In 2016, 1,024 Ohio children under the age of 1 died - more than the previous year, despite concerted efforts on the part of government officials and non-profits to curb infant deaths. One of those non-profits, the Columbus-based CelebrateOne, is pushing another effort to keep babies safe.
Through February 28, Celebrate One will provide warm sleeping garments called "SleepSacks" to babies born in Franklin County. SleepSacks' design helps prevent suffocation while babies sleep at night.
Alicia Leatherman, director of strategic initiatives for CelebrateOne, says winter is one of the most dangerous times of the year for babies.
"Unfortunately, we have had a serious problem with sleep-related deaths for infants," Leatherman says. "Particularly during the winter months, we see those numbers increase."
Part of that increase, Leatherman says, comes from the blankets parents use to wrap their babies on cold nights.
"People like to overbundle babies. They think that babies need to be layered up more than we adults do," she says. "And in fact, babies are comfortable if we're comfortable in most cases."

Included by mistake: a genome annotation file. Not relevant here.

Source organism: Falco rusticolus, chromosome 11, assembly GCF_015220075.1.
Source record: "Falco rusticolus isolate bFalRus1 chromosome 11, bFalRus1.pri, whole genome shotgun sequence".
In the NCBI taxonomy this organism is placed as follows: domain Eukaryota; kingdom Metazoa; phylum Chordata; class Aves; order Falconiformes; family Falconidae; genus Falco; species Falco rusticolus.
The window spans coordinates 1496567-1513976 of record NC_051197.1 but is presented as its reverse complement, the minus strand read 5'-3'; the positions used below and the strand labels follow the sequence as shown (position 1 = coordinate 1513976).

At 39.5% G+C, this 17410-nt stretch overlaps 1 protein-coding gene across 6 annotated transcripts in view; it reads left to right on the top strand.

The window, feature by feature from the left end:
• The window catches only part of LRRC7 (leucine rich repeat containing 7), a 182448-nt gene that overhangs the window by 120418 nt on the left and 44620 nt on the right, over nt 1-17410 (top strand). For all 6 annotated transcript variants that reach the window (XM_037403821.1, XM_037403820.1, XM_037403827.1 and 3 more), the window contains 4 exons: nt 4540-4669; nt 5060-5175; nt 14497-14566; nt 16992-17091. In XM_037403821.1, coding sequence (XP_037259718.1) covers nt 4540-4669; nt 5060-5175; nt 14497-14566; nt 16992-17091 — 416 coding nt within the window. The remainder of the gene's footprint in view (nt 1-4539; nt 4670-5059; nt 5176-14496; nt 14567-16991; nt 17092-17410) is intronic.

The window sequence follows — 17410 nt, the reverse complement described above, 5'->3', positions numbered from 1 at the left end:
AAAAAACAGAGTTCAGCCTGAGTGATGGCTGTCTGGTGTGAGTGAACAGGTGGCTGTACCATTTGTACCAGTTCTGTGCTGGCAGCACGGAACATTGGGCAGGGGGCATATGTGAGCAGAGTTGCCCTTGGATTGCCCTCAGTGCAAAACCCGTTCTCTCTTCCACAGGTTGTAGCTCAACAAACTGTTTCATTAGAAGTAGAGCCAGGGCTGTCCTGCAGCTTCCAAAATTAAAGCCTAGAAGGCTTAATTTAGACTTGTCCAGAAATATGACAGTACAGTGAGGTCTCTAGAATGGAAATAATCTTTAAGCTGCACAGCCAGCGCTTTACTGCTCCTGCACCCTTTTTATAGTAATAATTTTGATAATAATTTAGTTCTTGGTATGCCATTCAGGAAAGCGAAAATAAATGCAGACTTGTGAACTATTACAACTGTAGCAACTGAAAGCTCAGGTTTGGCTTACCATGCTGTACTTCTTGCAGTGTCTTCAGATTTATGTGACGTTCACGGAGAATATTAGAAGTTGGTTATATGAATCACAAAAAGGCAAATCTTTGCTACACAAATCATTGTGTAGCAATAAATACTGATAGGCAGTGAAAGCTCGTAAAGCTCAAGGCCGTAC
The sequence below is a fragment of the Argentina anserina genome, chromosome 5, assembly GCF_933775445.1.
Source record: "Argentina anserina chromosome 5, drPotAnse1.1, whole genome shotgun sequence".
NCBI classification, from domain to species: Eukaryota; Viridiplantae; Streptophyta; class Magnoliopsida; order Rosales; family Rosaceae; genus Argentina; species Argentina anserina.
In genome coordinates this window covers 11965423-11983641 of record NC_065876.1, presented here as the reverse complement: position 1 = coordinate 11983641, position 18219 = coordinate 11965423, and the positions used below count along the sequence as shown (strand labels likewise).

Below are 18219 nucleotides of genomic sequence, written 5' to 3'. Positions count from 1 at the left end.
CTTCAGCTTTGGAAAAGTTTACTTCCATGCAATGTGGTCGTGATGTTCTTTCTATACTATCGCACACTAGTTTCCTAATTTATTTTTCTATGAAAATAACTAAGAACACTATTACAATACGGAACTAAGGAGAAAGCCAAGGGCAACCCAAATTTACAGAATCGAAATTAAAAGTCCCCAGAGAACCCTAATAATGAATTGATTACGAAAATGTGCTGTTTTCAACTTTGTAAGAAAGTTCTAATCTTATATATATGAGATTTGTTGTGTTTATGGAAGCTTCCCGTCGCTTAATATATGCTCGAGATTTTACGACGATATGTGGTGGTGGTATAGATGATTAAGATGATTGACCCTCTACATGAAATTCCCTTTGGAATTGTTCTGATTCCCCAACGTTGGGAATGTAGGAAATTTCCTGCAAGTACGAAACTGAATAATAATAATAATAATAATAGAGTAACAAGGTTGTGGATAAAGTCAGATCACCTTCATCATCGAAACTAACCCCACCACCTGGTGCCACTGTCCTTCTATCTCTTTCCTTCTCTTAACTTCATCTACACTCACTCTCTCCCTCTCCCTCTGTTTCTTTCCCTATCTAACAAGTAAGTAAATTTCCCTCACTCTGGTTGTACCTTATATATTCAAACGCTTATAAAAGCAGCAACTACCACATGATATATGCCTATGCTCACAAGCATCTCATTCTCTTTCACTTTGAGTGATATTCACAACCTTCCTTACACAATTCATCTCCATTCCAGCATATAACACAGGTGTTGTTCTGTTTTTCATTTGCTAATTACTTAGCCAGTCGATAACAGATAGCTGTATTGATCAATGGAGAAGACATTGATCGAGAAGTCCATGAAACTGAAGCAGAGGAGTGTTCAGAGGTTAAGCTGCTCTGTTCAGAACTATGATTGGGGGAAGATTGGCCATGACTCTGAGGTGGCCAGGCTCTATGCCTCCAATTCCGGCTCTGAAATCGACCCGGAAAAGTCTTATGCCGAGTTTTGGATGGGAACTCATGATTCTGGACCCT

When more than one blanket is put around a baby, it increases the risk that, in the course of kicking and wriggling during the night, extra fabric will surround their face and suffocate them, or they'll overheat. The SleepSack avoids that problem.
"They kind of look like baby onesies without feet. It actually zips up and there's enough room for the baby to kick his or her feet, but it's enclosed so it doesn't move, it doesn't flip," Leatherman says. "A baby can't get it over their face, because it's a sleeveless, zip-up, kind of wearable blanket."
Partnering with Mount Carmel Health System, OhioHealth, and The Ohio State University, more than 6,000 of these garments will be distributed over the next three months, along with educational materials on safe sleep practices. The garments were made possible through private donations.
Leatherman says that they're hoping this effort will contribute to the larger effort towards infant health.
"Last year we had 26 [deaths] for the year, and we set a goal of a 30 percent reduction," she says. "We are fairly confident, hopeful, optimistic, whatever word you want to use, that we will achieve at least a 30 percent decrease in sleep-related deaths. And then those deaths hopefully will help impact and lower our overall community infant mortality rate."